Although they might never verbalize it, your prospects are less likely to buy from people who seem to be living in the past. We are a society that values things that are new and fresh, and everyone likes to feel like they are "in" on the latest thing. Some brides may not be ready for MTV-style editing, but they want to work with video producers who seem to be up to speed on current trends. It sounds illogical, but it's true.
It is important to show that you understand what's going on with the latest technology and production techniques—even if you don't agree with them! If you are a more traditional-style wedding video producer, your argument for this approach certainly will be more convincing if you are familiar with modern styles and can explain why you think they are not as effective or meaningful. But ignorance and closed-minded attitudes never sell well. They usually project incompetence or arrogance.
The old-school production philosophy held that if the video production itself was good, nothing else mattered. But today's brides are savvy enough to evaluate the quality of your marketing materials, Web site, business cards, labels, and cases. And they will judge you and your business based on these elements.
This perspective should not be foreign to anyone in contemporary society, where we unconsciously judge people based on the neighborhood they live in or the car they drive. These are all superficialities that have nothing to do with the value or heart of an individual, but nearly all of us are conditioned to form conclusions based on these factors.
For prospective clients, your Web site and promotional material are where your business "lives." And the labels and cases of your samples are where they subconsciously imagine their wedding memories will live. If that prospect doesn't appeal to them, their negative attitudes will carry over into their views on your production work. The overall look and feel of your business matters, and it will either gain or cost you opportunities.
Statistics show that once a person reaches the age of six, one factor will influence him or her more than any other. And it may not be what you think. It's not pop music. It's not TV. It's not movies, the media, the Internet, educators, religious leaders, politicians, or direct mail. It's your friends. The people you choose to spend time with.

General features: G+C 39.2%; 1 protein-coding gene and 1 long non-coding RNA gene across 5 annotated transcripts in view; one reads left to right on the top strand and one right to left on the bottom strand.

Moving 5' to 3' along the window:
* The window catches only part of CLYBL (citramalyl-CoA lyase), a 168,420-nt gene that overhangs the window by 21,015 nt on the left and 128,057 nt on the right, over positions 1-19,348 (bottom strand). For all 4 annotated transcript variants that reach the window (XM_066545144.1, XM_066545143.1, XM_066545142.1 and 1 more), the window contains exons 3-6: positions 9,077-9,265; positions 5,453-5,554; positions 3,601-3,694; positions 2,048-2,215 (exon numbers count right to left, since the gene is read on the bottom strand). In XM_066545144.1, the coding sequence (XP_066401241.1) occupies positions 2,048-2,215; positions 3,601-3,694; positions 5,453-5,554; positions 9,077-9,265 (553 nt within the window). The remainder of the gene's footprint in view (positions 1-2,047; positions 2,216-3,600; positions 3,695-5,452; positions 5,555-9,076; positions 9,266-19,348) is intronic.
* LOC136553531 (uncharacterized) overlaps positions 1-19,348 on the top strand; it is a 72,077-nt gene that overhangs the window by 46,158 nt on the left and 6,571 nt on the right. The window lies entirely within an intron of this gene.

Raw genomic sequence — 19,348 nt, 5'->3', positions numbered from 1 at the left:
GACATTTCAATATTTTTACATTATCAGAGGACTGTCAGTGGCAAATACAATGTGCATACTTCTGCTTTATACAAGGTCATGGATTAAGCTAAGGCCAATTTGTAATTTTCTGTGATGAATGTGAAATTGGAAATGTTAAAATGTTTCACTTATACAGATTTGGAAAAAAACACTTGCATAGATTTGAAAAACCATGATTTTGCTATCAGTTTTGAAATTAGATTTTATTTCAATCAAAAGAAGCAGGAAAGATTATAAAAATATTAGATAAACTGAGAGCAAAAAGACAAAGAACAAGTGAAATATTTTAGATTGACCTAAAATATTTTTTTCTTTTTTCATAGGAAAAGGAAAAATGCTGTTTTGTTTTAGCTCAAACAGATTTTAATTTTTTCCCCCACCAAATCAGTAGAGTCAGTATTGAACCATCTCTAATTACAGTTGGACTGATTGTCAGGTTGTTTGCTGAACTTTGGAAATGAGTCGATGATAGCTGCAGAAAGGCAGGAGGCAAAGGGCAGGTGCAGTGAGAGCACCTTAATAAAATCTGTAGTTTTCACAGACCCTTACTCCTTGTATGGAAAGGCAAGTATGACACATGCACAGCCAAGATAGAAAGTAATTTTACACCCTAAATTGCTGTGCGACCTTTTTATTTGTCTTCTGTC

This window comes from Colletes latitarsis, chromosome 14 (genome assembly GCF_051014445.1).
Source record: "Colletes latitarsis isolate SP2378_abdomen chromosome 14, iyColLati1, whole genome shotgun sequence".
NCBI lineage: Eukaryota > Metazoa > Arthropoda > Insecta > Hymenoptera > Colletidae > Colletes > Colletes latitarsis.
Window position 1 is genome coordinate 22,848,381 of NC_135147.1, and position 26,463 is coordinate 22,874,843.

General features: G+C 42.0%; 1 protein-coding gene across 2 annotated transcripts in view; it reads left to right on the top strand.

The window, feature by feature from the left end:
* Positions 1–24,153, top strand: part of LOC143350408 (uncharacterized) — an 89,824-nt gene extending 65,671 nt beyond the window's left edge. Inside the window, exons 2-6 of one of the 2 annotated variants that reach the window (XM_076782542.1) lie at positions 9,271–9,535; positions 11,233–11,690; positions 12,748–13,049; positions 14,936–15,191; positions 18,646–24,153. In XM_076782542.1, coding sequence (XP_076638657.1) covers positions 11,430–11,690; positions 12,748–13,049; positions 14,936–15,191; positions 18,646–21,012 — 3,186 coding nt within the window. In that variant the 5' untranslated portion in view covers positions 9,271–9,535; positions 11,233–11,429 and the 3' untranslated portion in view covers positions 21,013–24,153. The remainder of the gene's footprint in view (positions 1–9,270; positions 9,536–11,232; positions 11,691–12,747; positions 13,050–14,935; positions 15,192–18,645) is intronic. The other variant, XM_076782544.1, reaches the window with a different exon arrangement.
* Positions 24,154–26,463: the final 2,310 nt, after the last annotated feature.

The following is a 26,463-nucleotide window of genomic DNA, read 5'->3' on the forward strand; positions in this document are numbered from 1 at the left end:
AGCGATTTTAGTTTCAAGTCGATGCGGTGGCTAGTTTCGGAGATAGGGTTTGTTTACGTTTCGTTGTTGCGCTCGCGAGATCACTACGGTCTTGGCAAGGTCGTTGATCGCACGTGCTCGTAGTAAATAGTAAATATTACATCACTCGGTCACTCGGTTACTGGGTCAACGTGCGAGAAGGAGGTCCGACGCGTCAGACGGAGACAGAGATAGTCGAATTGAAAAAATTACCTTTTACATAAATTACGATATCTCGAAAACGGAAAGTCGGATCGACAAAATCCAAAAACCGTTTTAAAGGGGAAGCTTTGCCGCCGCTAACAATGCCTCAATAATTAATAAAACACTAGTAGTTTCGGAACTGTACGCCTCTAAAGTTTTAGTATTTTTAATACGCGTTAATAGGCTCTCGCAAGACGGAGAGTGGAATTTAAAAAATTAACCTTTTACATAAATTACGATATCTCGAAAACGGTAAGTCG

Their opinions and influences will shape you more than anything else; make innovative friends, and you're more likely to become an innovative person. Motivational speaker Charlie Jones said, "The difference between the person you are today and the person you'll be a year from now is the people you meet and the books you read." If your work is in a creative rut and you don't have any new ideas, you need to change your sources of inspiration. People who aren't interested in creativity and would rather maintain the status quo in their lives are not going to invigorate your business. You have to find new sources of ideas.
If you feel out of touch with the hippest trends and fashions, join the club. I'm the president. If it were up to me, our studio would be decorated with Batman and Radiohead posters. I don't claim to be an authority on how to be cool. But I have enough sense to find people who do and get help.
Seek out a creative person you can brainstorm with. Her field of expertise isn't important. This isn't about knowledge—it is about thinking in new ways. In fact, a creative person with limited exposure to wedding video production may be your best choice because she won't have preconceptions and assumptions that get in the way. Sometimes I buy lunch for innovative photographers, artists, graphic designers, and writers to ask what they would do with a wedding video, and they often spark ideas I can use.
Too often we brainstorm with negative, closed-minded people who spend too little time talking about what you could do and too much time telling us why nothing new will work. Reality checks have their time and place, but a brainstorming session is not it.
This new creative partner also may be the best person to critique your current work. Asking for 100% honest criticism is one of the hardest things you will ever do because we all develop an emotional attachment to our productions. We have endured hot outdoor ceremonies, difficult mothers-of-the-brides, hours of editing, and system crashes, and we do not want to hear that our work needs improvement. It makes us defensive. But if we can open our minds long enough to listen, our work can improve exponentially.
The point is to establish "idea sources" that will help you innovate in your business and stay up to speed with the world around you. Again, being cool isn't about acting like a celebrity. It is about connecting with a digital generation that wants to stay on the edge.
And as mountain climber Jim Whittaker said, "If you're not living on the edge, then you're taking up too much space."